One of the things that interests me about the breath exercises we did in church Sunday is how all great wisdom traditions frequently end up at the same place. Thomas Merton died while on a tour of Asia where he met with Buddhist monks. Thomas Keating revived a centuries old tradition of contemplative prayer (which uses mantras, sitting meditation, and walking meditation as ways to connect with God) with his book Open Heart Open Mind. John Cowan wrote a book called Taking Jesus Seriously that connects Buddhist meditation and Christian theology. In the end it comes down to a phrase I frequently hear Frank Schaeffer say: It’s not about correct beliefs. It’s about the content of your character. Character is action, yes, but to understand both what we do and why we do it, we must sit still and breath, observing the movement of our mind.

Last week I blogged about my biggest epic prayer failure (although I would argue that the days I don’t show up to pray are worse than the days when I show up but do it badly). This time I want to comment a little on what has worked for me.

I’ve started a regular practice of fixed hour prayer. This means I pray the psalms in the morning (lauds), at midday, in the evening (vespers), and before I go to bed (compline). I use The Paraclete Psalter, and on the surface, it’s easy enough to do. The book organizes the psalms into sections, running through all 150 of them in a four week cycle that repeats. I find the book and read the hour’s psalms aloud, reciting the Gloria afterwards and the Lord’s Prayer at the end. But when I get caught up in my daily activities, taking ten minutes to recite the psalms feels like an annoying interruption. I’ve got momentum. God seems very far away. But the days I do it, I find it makes a difference in my day. First, I’m forced to step away from whatever I’m doing, and a break is almost always a good thing. Second, the psalms don’t require me to think of something to say to God, and they almost always include some element of praise. I’ve found my internal orientation adjusting as I do this regularly. It’s about God, about praise, about a rhythm outside myself, and thousands of years old. I wear a simple Timex watch with an alarm on it, and I set the alarm at the end of each prayer session. Even if I’m in a situation where I can’t stop and pray aloud, I can recite the Lord’s Prayer silently, and take a couple of deep breaths.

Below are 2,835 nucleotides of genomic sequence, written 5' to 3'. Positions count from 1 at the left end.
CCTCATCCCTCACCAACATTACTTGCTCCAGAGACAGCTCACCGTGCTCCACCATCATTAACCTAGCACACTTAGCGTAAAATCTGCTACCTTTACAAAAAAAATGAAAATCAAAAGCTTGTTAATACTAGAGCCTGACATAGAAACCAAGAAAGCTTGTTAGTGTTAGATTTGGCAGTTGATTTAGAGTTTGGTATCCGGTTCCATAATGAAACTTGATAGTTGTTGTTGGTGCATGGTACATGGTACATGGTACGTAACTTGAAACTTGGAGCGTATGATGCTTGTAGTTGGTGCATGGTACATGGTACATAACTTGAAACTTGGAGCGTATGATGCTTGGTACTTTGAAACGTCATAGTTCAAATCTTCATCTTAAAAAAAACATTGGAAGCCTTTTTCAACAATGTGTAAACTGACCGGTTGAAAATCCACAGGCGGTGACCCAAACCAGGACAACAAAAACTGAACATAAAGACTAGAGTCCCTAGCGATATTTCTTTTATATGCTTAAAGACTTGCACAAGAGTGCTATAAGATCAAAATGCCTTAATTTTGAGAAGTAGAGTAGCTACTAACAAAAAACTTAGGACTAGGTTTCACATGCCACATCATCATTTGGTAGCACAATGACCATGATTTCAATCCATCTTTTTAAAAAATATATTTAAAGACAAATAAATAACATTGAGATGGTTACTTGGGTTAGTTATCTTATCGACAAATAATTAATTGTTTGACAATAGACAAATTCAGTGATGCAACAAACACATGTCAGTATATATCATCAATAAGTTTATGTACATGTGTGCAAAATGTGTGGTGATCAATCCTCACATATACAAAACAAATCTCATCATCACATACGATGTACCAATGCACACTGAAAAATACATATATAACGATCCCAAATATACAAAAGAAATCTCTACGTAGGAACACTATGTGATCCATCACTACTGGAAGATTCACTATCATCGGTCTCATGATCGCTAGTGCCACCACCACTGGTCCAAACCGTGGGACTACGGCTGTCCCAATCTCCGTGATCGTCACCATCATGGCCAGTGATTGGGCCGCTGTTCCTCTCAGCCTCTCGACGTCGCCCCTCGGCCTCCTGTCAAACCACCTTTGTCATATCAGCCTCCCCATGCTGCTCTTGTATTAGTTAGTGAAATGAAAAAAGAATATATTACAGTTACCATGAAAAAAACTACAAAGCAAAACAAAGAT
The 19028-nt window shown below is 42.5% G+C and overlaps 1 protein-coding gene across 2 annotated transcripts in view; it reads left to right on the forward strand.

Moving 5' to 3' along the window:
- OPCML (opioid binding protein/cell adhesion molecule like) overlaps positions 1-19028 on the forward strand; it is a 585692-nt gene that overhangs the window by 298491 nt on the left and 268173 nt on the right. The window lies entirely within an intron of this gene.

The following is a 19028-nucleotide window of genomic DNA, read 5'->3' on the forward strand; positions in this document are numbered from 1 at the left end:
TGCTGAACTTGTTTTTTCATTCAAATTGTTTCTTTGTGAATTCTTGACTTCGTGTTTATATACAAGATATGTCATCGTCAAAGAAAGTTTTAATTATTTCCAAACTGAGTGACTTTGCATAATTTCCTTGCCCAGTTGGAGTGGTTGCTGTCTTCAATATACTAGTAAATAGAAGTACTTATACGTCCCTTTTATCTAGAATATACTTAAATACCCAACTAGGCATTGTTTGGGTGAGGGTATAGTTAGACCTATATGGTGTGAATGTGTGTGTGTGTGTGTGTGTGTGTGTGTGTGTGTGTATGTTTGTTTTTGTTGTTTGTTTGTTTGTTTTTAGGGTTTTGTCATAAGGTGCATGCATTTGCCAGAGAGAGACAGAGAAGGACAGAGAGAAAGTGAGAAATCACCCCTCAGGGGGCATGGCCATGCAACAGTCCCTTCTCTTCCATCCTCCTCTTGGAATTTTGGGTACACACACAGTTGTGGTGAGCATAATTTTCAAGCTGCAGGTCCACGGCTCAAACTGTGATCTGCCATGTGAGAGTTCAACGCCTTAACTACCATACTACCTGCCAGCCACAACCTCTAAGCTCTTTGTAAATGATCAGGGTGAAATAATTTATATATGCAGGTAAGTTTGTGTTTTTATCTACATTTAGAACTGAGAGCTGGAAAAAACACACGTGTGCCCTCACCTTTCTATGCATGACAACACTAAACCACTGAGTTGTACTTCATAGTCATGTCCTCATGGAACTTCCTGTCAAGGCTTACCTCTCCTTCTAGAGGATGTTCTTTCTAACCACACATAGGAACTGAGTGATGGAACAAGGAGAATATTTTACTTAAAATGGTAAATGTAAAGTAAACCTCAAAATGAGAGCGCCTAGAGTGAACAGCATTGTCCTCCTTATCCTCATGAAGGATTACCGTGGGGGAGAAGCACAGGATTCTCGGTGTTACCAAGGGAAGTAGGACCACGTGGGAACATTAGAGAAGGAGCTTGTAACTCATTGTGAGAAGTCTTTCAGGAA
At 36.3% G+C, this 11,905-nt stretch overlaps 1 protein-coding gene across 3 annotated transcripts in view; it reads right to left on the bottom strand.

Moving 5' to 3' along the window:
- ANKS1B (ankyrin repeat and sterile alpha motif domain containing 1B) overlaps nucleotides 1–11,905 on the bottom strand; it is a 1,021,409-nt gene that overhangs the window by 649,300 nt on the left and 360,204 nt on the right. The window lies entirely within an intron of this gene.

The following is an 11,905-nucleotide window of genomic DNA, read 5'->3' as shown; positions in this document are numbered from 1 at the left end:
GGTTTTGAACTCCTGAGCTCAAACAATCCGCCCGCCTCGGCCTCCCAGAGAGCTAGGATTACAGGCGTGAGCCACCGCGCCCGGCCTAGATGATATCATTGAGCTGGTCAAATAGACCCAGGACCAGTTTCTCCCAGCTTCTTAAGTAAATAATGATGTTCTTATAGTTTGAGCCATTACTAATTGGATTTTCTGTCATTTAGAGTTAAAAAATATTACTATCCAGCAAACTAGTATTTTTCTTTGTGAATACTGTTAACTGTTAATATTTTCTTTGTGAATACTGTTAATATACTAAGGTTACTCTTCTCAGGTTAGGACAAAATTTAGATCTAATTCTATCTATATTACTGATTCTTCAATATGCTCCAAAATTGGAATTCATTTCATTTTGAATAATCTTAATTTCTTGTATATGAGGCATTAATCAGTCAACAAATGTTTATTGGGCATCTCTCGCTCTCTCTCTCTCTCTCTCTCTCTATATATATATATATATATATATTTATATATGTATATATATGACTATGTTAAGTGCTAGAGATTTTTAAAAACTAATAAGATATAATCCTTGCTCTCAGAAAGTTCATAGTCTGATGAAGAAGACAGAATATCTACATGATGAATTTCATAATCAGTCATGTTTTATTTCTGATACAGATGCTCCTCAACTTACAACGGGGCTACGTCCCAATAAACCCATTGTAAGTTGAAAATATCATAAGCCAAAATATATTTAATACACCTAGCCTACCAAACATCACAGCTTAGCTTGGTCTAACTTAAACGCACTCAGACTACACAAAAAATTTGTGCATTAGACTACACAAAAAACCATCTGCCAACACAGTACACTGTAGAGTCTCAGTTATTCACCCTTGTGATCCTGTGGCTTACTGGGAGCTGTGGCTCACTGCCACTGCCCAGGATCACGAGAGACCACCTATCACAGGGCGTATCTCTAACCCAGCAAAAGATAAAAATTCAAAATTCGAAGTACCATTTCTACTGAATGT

Another practice I’ve found to be working deep in my soul is the practice of deep breathing while thinking the Jesus Prayer. It goes something like this:

Inhale Lord Jesus Christ,

Exhale Son of God,

Inhale have mercy on me,

Exhale a sinner.

After a while the exhales somehow shift into a profound letting go. I feel muscles relaxing along my neck and jaw. I feel calmer. Most days, that’s more than grace enough.

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